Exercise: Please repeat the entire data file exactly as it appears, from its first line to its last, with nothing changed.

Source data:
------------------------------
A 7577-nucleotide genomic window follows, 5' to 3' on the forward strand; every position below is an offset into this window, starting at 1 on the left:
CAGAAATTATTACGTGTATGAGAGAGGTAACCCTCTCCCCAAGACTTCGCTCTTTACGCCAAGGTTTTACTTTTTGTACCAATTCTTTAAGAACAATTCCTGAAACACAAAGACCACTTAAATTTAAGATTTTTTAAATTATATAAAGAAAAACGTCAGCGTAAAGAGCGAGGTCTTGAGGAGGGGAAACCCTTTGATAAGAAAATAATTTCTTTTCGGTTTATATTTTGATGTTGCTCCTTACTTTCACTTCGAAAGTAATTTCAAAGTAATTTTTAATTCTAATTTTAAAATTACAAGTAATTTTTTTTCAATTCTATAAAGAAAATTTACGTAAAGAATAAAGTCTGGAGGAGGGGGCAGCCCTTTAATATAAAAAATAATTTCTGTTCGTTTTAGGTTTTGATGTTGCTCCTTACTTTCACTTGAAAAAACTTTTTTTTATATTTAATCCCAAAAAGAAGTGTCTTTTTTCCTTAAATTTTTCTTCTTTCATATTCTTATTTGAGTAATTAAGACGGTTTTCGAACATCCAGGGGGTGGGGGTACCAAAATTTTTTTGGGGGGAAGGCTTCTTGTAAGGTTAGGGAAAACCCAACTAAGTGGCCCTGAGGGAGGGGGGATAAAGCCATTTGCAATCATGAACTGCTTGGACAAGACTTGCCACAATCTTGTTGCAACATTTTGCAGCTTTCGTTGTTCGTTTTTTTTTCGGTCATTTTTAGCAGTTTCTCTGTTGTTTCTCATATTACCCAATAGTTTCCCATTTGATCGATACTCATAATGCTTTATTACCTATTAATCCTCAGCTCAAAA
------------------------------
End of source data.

A 7577-nucleotide genomic window follows, 5' to 3' on the forward strand; every position below is an offset into this window, starting at 1 on the left:
CAGAAATTATTACGTGTATGAGAGAGGTAACCCTCTCCCCAAGACTTCGCTCTTTACGCCAAGGTTTTACTTTTTGTACCAATTCTTTAAGAACAATTCCTGAAACACAAAGACCACTTAAATTTAAGATTTTTTAAATTATATAAAGAAAAACGTCAGCGTAAAGAGCGAGGTCTTGAGGAGGGGAAACCCTTTGATAAGAAAATAATTTCTTTTCGGTTTATATTTTGATGTTGCTCCTTACTTTCACTTCGAAAGTAATTTCAAAGTAATTTTTAATTCTAATTTTAAAATTACAAGTAATTTTTTTTCAATTCTATAAAGAAAATTTACGTAAAGAATAAAGTCTGGAGGAGGGGGCAGCCCTTTAATATAAAAAATAATTTCTGTTCGTTTTAGGTTTTGATGTTGCTCCTTACTTTCACTTGAAAAAACTTTTTTTTATATTTAATCCCAAAAAGAAGTGTCTTTTTTCCTTAAATTTTTCTTCTTTCATATTCTTATTTGAGTAATTAAGACGGTTTTCGAACATCCAGGGGGTGGGGGTACCAAAATTTTTTTGGGGGGAAGGCTTCTTGTAAGGTTAGGGAAAACCCAACTAAGTGGCCCTGAGGGAGGGGGGATAAAGCCATTTGCAATCATGAACTGCTTGGACAAGACTTGCCACAATCTTGTTGCAACATTTTGCAGCTTTCGTTGTTCGTTTTTTTTTCGGTCATTTTTAGCAGTTTCTCTGTTGTTTCTCATATTACCCAATAGTTTCCCATTTGATCGATACTCATAATGCTTTATTACCTATTAATCCTCAGCTCAAAA